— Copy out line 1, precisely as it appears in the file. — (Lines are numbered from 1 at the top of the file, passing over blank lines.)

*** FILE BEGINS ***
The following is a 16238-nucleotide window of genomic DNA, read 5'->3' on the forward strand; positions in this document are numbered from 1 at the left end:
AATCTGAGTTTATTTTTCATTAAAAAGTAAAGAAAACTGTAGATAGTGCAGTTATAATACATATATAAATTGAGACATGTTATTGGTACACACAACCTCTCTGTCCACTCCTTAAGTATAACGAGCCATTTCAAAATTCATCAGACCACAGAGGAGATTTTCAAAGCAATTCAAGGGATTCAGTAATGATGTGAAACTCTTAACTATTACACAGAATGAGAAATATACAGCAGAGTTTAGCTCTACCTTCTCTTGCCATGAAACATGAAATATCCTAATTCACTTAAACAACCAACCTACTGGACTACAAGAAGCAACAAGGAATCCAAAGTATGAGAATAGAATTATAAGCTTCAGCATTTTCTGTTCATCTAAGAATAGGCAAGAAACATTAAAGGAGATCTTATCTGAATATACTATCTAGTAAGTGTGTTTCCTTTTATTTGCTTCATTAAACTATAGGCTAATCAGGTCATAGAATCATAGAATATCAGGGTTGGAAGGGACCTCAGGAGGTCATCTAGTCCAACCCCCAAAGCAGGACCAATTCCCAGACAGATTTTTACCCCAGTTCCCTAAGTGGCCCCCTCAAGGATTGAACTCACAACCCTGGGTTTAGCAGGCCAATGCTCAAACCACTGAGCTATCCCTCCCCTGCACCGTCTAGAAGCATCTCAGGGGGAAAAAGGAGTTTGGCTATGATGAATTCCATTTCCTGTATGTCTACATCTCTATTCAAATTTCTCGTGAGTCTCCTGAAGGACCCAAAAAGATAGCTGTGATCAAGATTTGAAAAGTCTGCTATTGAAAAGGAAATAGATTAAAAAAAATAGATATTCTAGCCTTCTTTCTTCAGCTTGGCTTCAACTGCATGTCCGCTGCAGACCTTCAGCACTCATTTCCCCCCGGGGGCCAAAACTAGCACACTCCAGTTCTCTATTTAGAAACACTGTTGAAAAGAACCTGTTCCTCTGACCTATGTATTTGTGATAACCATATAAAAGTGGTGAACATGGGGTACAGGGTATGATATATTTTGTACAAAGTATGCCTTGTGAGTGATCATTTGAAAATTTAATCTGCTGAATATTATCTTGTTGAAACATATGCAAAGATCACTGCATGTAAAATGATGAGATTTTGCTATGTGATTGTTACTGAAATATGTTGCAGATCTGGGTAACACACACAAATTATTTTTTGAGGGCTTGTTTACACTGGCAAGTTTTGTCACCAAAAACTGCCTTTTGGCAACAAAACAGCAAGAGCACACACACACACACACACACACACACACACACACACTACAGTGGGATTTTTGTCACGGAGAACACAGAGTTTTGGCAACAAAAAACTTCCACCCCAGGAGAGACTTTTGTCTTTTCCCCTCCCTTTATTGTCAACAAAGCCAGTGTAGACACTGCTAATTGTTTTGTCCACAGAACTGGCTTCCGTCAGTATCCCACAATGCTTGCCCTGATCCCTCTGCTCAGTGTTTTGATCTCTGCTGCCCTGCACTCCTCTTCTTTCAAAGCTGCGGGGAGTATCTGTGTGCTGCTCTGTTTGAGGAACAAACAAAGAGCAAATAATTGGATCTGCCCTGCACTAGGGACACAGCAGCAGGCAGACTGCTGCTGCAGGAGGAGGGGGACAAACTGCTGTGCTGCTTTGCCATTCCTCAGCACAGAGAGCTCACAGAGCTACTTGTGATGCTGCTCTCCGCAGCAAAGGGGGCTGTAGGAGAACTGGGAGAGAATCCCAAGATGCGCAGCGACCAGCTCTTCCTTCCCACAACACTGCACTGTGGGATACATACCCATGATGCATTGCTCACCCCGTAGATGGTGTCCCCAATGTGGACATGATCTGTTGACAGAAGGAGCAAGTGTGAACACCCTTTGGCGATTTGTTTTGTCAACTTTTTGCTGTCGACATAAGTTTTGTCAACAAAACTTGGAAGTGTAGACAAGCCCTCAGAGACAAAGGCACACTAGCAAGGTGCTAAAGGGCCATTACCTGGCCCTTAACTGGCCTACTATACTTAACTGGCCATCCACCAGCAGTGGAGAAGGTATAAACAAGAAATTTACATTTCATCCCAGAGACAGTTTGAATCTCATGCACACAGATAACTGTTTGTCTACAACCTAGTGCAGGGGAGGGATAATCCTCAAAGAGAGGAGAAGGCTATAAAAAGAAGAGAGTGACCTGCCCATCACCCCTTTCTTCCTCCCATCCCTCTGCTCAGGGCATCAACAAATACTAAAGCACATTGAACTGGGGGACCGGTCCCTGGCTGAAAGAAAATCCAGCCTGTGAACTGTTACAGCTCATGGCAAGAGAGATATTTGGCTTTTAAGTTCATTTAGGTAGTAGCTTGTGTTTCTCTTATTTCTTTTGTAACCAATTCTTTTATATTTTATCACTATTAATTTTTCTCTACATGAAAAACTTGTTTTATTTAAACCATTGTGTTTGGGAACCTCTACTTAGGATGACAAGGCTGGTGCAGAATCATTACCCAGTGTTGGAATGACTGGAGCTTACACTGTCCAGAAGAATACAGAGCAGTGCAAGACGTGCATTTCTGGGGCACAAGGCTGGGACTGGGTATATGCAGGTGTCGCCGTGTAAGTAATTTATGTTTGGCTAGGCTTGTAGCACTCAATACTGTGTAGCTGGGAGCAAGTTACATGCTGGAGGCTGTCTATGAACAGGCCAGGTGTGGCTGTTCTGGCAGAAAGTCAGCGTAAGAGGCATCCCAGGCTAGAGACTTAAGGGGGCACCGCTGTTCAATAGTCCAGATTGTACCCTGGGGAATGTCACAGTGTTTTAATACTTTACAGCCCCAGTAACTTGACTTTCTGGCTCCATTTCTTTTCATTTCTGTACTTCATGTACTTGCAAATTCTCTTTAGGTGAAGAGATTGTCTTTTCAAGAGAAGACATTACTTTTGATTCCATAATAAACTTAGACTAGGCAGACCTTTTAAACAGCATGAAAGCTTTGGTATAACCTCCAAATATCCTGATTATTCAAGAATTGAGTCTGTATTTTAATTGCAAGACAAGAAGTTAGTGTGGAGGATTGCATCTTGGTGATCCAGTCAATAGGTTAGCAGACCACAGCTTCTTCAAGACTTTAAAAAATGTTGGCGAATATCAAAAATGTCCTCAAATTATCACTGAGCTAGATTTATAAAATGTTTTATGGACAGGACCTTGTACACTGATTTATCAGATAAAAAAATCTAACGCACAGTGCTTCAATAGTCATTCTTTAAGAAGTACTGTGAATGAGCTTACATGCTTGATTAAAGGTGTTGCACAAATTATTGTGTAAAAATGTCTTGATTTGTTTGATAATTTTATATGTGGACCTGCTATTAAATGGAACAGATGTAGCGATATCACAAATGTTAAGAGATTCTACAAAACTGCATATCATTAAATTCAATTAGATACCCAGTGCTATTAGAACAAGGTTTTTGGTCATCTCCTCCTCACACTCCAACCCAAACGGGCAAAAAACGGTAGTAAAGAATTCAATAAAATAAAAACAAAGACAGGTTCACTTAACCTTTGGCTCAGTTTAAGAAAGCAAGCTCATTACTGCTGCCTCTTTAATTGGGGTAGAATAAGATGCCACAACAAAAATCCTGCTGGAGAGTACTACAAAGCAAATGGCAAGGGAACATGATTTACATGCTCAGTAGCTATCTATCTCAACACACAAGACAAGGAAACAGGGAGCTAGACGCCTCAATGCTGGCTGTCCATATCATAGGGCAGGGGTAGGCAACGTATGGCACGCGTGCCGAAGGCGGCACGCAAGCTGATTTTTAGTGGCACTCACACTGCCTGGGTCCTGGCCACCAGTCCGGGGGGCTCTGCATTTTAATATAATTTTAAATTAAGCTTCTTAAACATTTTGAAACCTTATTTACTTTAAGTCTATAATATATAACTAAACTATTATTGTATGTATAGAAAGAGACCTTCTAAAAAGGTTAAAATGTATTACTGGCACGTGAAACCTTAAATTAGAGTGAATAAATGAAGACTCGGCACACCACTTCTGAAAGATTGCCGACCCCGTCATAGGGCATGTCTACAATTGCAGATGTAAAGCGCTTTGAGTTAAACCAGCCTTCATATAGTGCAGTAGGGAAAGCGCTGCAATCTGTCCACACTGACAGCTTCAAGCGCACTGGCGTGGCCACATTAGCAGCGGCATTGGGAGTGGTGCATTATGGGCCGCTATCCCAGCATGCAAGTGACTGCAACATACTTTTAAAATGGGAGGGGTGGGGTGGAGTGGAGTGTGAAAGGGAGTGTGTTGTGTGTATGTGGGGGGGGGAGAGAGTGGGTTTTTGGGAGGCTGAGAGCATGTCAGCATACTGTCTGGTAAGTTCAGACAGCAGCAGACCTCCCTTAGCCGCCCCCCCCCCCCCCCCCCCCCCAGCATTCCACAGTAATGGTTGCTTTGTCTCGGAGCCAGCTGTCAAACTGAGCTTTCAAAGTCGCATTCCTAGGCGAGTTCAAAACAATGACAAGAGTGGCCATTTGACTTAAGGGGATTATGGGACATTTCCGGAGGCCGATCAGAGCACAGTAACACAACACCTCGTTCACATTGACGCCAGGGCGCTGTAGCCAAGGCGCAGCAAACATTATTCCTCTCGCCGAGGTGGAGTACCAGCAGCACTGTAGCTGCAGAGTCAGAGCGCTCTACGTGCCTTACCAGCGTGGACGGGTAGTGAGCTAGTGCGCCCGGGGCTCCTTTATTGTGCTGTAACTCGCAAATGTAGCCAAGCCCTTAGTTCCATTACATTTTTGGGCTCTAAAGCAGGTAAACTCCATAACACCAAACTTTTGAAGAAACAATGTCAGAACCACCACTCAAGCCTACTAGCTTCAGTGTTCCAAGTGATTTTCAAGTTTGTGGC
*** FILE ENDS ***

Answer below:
The following is a 16238-nucleotide window of genomic DNA, read 5'->3' on the forward strand; positions in this document are numbered from 1 at the left end: